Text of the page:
The fourth from Colombian Restrepo (The Dark Bride, 2002, etc.) traces an unlikely romance between a displaced man—raised in the hell of the country’s decades-long civil war—and an outsider.
The nameless narrator (presumably from the US) meets the man known as Three Sevens in the refugee shelter where she works. She is attracted to him, but he speaks only of a woman named Matilde Lina. The mysterious man, she learns, was born in 1950, in Santa Maria Bailarina, a village named after its patron saint, the Dancing Madonna. Found on the church steps, the infant had an extra toe (hence Three Sevens, after twenty-one digits), which signals something supernatural. He’s taken in by the village laundress Matilde Lina, and, after a massacre a few months later, the survivors take to the road, carrying the wooden sculpture of the Dancing Madonna with them for protection. The slow march lasts for years. “We were victims, but also executioners,” Three Sevens admits. He and his young adoptive mother are the only travelers who seem oblivious to the sufferings of hunger, fear, and cold nights. When he is 13, the two are separated during an ambush, and, putting the Madonna in his backpack, he begins a lifelong search for the only woman he has ever loved. Years later, in the oil city of Tora, he’s caught up in a riot, tear-gassed, beaten, labeled an instigator, and accused of stealing the Madonna, a valuable colonial relic. Still seeking Matilde Lina, Three Sevens finds a refugee shelter run by French nuns high in the mountains above Tora—a place on “the other side of reality.” There, the Dancing Madonna, disguised in a new mantle, is restored to dignity, and Three Sevens, after nearly fifty years, has a chance at redemption and love.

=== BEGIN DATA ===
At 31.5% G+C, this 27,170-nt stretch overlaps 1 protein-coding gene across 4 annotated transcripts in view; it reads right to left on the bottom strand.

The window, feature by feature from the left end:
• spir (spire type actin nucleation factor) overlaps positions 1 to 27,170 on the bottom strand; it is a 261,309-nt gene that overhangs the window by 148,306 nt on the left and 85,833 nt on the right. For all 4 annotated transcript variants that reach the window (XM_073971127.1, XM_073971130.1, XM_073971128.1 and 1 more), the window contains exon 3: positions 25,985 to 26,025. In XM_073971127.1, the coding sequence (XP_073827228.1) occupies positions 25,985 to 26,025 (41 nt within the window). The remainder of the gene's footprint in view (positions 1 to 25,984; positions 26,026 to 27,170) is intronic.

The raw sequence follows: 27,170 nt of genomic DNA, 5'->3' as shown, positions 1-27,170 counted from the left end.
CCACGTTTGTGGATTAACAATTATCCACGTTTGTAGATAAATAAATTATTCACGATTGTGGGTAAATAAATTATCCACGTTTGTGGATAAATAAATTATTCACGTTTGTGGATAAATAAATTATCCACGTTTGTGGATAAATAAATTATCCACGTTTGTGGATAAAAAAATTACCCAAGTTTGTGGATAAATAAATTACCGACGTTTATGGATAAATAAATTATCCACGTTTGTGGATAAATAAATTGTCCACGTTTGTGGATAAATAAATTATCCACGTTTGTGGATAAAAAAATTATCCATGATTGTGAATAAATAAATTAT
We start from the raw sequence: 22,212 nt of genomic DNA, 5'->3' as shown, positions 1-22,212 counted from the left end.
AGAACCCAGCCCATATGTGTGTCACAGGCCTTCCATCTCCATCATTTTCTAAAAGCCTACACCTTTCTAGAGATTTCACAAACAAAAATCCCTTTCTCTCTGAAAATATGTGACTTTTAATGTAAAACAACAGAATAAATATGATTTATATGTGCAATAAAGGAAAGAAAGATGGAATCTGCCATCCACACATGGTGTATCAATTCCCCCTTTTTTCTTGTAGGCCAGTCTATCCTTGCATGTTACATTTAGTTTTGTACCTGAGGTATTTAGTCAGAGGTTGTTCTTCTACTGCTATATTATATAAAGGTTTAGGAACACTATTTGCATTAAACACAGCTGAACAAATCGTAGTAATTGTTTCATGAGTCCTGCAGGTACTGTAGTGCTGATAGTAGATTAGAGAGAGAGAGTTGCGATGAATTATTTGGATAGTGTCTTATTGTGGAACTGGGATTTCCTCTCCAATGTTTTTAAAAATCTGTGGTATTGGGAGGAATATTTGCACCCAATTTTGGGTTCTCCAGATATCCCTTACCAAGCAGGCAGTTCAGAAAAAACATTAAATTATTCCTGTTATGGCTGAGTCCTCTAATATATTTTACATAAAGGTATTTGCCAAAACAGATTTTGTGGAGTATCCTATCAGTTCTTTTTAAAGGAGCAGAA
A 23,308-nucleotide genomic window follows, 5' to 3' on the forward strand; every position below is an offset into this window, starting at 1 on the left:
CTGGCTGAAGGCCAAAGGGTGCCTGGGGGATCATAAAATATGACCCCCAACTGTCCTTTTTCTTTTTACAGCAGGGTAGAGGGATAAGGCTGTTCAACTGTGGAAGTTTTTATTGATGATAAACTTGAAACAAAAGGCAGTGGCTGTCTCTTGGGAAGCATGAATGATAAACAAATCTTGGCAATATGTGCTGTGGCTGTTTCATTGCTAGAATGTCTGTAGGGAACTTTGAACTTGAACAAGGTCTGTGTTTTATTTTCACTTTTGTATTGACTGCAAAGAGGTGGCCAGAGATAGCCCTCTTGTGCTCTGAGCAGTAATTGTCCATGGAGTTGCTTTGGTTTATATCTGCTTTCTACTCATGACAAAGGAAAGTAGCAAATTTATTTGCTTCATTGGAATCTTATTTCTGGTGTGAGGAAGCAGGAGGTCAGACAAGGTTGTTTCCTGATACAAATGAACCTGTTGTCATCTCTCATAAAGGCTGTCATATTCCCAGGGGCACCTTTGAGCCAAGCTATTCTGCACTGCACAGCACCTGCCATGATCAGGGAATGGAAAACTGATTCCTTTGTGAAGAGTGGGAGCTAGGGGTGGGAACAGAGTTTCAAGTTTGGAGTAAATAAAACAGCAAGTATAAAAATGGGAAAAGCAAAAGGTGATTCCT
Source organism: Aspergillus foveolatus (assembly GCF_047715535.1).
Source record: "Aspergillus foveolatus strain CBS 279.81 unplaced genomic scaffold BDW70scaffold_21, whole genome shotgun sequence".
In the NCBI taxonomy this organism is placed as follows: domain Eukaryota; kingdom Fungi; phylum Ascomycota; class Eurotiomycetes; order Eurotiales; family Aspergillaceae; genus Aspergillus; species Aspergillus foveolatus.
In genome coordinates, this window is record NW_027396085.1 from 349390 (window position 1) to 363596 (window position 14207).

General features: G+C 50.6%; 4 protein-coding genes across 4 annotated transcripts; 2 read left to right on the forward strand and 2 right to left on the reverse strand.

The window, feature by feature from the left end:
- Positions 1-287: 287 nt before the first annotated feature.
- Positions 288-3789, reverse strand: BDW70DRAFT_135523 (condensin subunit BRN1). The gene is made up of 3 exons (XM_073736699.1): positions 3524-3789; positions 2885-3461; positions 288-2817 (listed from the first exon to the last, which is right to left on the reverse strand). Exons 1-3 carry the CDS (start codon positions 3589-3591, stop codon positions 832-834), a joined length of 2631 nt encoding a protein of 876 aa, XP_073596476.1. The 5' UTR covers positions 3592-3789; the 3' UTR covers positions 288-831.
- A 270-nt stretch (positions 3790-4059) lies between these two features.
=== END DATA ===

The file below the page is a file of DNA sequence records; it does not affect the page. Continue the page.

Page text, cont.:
Vividly detailed, a florid fantasy that suggests the miraculous potential of hope and love in the midst of perpetual war.